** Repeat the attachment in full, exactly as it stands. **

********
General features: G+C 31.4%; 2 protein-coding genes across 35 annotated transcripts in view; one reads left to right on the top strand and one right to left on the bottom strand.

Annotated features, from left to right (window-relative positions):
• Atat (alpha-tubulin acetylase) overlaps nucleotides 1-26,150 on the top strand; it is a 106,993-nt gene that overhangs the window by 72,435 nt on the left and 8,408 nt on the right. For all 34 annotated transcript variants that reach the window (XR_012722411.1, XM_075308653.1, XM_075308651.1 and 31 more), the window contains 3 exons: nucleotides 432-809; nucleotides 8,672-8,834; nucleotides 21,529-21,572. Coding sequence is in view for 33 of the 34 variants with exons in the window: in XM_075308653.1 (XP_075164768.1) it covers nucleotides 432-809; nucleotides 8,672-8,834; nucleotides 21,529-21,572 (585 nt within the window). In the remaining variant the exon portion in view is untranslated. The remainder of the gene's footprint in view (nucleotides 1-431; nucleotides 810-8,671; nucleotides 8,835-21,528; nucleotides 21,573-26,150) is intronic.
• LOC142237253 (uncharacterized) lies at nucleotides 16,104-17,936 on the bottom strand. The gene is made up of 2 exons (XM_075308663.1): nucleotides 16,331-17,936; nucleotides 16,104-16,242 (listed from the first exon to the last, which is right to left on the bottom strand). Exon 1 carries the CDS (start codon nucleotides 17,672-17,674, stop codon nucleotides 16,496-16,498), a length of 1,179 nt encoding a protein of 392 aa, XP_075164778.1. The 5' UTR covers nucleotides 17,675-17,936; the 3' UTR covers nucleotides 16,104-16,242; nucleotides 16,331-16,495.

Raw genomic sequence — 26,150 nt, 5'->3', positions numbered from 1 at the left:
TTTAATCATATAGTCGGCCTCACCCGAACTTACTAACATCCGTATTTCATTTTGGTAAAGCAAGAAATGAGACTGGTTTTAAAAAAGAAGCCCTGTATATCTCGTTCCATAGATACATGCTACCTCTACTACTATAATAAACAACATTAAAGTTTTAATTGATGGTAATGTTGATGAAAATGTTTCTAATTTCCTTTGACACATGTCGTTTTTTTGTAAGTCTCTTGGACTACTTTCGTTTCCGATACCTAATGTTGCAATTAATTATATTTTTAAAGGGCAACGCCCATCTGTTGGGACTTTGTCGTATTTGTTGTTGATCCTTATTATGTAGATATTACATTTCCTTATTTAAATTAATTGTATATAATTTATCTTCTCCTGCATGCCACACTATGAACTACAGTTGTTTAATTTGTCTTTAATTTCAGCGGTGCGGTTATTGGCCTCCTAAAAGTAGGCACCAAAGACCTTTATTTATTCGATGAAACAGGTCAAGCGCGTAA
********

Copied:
General features: G+C 31.4%; 2 protein-coding genes across 35 annotated transcripts in view; one reads left to right on the top strand and one right to left on the bottom strand.

Annotated features, from left to right (window-relative positions):
• Atat (alpha-tubulin acetylase) overlaps nucleotides 1-26,150 on the top strand; it is a 106,993-nt gene that overhangs the window by 72,435 nt on the left and 8,408 nt on the right. For all 34 annotated transcript variants that reach the window (XR_012722411.1, XM_075308653.1, XM_075308651.1 and 31 more), the window contains 3 exons: nucleotides 432-809; nucleotides 8,672-8,834; nucleotides 21,529-21,572. Coding sequence is in view for 33 of the 34 variants with exons in the window: in XM_075308653.1 (XP_075164768.1) it covers nucleotides 432-809; nucleotides 8,672-8,834; nucleotides 21,529-21,572 (585 nt within the window). In the remaining variant the exon portion in view is untranslated. The remainder of the gene's footprint in view (nucleotides 1-431; nucleotides 810-8,671; nucleotides 8,835-21,528; nucleotides 21,573-26,150) is intronic.
• LOC142237253 (uncharacterized) lies at nucleotides 16,104-17,936 on the bottom strand. The gene is made up of 2 exons (XM_075308663.1): nucleotides 16,331-17,936; nucleotides 16,104-16,242 (listed from the first exon to the last, which is right to left on the bottom strand). Exon 1 carries the CDS (start codon nucleotides 17,672-17,674, stop codon nucleotides 16,496-16,498), a length of 1,179 nt encoding a protein of 392 aa, XP_075164778.1. The 5' UTR covers nucleotides 17,675-17,936; the 3' UTR covers nucleotides 16,104-16,242; nucleotides 16,331-16,495.

Raw genomic sequence — 26,150 nt, 5'->3', positions numbered from 1 at the left:
TTTAATCATATAGTCGGCCTCACCCGAACTTACTAACATCCGTATTTCATTTTGGTAAAGCAAGAAATGAGACTGGTTTTAAAAAAGAAGCCCTGTATATCTCGTTCCATAGATACATGCTACCTCTACTACTATAATAAACAACATTAAAGTTTTAATTGATGGTAATGTTGATGAAAATGTTTCTAATTTCCTTTGACACATGTCGTTTTTTTGTAAGTCTCTTGGACTACTTTCGTTTCCGATACCTAATGTTGCAATTAATTATATTTTTAAAGGGCAACGCCCATCTGTTGGGACTTTGTCGTATTTGTTGTTGATCCTTATTATGTAGATATTACATTTCCTTATTTAAATTAATTGTATATAATTTATCTTCTCCTGCATGCCACACTATGAACTACAGTTGTTTAATTTGTCTTTAATTTCAGCGGTGCGGTTATTGGCCTCCTAAAAGTAGGCACCAAAGACCTTTATTTATTCGATGAAACAGGTCAAGCGCGTAA